"He’d had about a dozen runs in Ireland and had been placed a few times, but he’s been a roaring success for me. To win at Lockinge on my fiftieth birthday… well, that just doesn’t happen and he improved as a ten-year-old.”
Porlock Bay injured a ligament after his third win last season and took a while to come right, but is in flying form again and will come on for his Higham seasonal debut: “If he’s good enough to run in a Hunter Chase, great, but I have pointers because I like pointing and his season is geared around [Luke’s local meeting] Lockinge.”
“I went to the sales, looked at Willy and loved him. He’d been placed in his last three Irish points and the form had worked out well, but I dropped out at £10,000. Neil Mulholland bought him for £12,500 and said, “You’re a bloody idiot. You should have him – I’d never have looked at him if it wasn’t for you.” So Luke got his horse.And Drumlynn?
Drumlynn’s debut run - and win - for Luke actually came in a Worcester bumper last June, for which he was trained by Nicky Henderson.
Why didn’t Drumlynnrun in points last season? “I got the job at ITV and didn’t have time to do one horse, let alone two. He was ready to run at the end of the season and he was going well working with Nicky’s string, so I thought ‘Fast ground point-to-point or spin in a bumper?’ Luckily he won first time and he’s still eligible for Restricteds.” I’d like to think he’d be good enough for the Restricted Final at Stratford.”
Luke admits to having a greater passion for pointing than racing under rules. “Pointing’s brilliant. I was at Ascot yesterday and looking at what was winning at Barbury between races! I’m lucky - I go to every big flat and jumps meeting but I still look at the pointing website every day, I find it a release."
“I’d do anything I can to promote pointing. And I always try and promote it on Jumpers and Bumpers [the At The Races show he hosts with Jason Weaver]. Talking about Cecil is good for pointing.”
“Under rules you need licences and permits, you can’t do this, you need sponsorship here… It drives me bonkers! I want to put the boots on, lead the horse up, I just get so involved with the horses."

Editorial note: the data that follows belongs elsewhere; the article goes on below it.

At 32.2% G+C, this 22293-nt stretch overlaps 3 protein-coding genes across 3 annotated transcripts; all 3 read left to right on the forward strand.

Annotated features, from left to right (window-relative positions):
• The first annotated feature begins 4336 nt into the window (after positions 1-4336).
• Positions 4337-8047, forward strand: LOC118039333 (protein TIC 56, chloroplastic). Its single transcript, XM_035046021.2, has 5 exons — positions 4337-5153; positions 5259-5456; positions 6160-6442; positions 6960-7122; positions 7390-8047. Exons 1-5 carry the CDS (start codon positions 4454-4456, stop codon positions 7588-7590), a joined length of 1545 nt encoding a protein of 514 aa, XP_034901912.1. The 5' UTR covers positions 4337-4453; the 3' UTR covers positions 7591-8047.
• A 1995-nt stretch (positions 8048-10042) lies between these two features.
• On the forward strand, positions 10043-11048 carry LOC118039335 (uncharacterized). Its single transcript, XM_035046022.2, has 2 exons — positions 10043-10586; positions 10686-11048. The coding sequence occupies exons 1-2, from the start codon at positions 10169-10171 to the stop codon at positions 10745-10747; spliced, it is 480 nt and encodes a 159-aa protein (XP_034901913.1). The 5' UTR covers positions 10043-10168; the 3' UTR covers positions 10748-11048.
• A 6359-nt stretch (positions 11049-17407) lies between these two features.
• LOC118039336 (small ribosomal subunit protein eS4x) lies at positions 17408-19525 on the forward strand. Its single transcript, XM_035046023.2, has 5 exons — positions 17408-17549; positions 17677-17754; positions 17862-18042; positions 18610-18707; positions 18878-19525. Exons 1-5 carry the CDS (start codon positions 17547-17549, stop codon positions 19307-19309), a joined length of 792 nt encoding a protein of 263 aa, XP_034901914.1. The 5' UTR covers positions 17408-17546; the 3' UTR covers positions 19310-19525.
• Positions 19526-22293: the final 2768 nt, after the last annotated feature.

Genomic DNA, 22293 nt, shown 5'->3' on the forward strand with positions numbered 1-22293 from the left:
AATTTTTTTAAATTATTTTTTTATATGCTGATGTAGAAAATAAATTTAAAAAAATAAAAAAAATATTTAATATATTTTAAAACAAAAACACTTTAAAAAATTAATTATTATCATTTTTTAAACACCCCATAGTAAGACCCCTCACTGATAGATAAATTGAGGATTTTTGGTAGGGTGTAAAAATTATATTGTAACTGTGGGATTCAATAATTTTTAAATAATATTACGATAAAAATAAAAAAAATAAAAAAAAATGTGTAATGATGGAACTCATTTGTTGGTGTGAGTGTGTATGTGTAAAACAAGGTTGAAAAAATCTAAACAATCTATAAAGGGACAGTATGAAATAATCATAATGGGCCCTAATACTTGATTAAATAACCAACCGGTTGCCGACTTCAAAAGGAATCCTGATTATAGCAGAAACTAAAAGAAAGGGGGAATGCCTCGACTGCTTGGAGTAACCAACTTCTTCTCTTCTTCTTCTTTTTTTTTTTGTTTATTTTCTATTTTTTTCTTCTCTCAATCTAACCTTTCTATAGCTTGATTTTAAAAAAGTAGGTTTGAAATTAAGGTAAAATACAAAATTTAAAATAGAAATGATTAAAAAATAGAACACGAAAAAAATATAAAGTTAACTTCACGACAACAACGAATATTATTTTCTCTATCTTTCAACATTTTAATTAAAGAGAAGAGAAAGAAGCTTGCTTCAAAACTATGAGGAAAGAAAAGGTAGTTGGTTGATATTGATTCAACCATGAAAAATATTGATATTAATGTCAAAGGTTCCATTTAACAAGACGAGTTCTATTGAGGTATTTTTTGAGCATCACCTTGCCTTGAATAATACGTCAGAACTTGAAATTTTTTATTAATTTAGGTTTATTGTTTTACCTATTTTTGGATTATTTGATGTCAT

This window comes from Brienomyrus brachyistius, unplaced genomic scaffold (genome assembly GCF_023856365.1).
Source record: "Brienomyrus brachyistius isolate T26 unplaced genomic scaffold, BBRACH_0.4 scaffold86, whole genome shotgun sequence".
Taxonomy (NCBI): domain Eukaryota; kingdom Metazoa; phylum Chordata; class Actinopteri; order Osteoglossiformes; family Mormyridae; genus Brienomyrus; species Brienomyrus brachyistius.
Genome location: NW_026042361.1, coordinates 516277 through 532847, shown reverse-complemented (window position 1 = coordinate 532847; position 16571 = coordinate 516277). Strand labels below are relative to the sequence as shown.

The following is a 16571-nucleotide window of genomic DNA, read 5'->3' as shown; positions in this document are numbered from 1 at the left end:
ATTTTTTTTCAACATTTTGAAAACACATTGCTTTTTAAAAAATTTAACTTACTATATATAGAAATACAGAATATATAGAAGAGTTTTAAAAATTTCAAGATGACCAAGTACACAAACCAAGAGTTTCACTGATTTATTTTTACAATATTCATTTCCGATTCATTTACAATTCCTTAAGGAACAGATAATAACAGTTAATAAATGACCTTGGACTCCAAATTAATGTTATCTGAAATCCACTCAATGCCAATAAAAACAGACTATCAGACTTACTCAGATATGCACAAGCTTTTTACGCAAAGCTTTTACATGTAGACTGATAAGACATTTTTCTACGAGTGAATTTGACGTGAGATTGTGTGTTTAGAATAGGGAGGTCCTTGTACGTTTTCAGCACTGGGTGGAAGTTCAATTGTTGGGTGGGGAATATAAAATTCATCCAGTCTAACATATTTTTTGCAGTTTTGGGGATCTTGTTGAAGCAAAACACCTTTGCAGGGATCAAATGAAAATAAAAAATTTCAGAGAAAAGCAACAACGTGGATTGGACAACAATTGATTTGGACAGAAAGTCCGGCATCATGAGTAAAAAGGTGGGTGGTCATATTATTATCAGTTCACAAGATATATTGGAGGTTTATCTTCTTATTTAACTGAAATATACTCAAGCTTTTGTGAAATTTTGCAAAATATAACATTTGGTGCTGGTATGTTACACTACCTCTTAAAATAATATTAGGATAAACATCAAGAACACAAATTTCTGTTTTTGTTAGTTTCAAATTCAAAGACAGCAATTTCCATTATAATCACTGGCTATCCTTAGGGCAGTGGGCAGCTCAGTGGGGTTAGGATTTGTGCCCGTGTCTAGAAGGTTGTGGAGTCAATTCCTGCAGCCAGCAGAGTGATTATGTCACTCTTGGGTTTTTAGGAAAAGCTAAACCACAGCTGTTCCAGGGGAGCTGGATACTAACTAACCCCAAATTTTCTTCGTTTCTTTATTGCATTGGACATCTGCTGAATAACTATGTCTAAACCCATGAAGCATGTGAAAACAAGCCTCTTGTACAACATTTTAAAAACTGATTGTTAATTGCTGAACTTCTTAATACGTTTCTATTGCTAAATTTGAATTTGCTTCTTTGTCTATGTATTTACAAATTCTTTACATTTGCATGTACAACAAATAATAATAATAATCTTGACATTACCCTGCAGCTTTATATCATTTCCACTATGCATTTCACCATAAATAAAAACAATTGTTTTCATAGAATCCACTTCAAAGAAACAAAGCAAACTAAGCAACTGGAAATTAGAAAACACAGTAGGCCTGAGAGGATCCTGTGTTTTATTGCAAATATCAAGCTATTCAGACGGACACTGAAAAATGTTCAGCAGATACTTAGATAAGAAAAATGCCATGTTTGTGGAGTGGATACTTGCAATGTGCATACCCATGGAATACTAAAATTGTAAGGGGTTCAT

"When I was riding, the horse was a tool of work. You get on, then you get off. Doing this, I live and breathe it. Looking after the horses keeps me sane and as long as pointing stays like it is and I’m healthy, I’ll keep doing it.”
Talking to Luke about the current state of pointing, he is unwaveringly positive and says he's never afraid of change: “Look at the Barbury bumper – whatever people say, if you’ve got three divisions of a race, it’s been a success. Jockeys have claims now (in Open races), there are different penalty structures, anything like that is good. Now the jockeys and horses are so fit.”
Luke cites the number of horses being bought out of British pointing to race under rules, and the prices they make, as proof of positive change: “Look at those horses of Tom Lacey’s that won at Larkhill. Why shouldn’t a Fame And Glory horse be worth the same as if it had won in Ireland?"
"It’s been the best start to a point-to-point season that I can remember, with the number of entries, the number of runners… I’ve been four or five times and there’s a great, renewed, enthusiasm.”
Pressed on one thing he would improve, Luke - unsurprisingly - has a clear view: “I’d introduce more people to pointing. It doesn’t get the crowds it deserves. Lots of people who go racing have never been to a point."
"It’s really good that the PPA are doing the videos - the website is excellent and I watch a video of every horse entered against mine, but it needs to get out there to a bigger audience and to attract the casual viewer. There are loads of opportunities with social media.”
“But there is still a certain arrogance and resistance to change and you need to spend money promoting a meeting. It takes a lot to attract someone with just a passing interest and point-to-points should become a baby county fair with better stalls and better food. People need to treat it as a proper day out. There’s an untapped market.”
This is a version of the feature Jake Exelby wrote for the Go Pointing online magazine. We are grateful to him for its use on marlboroughequestrian.news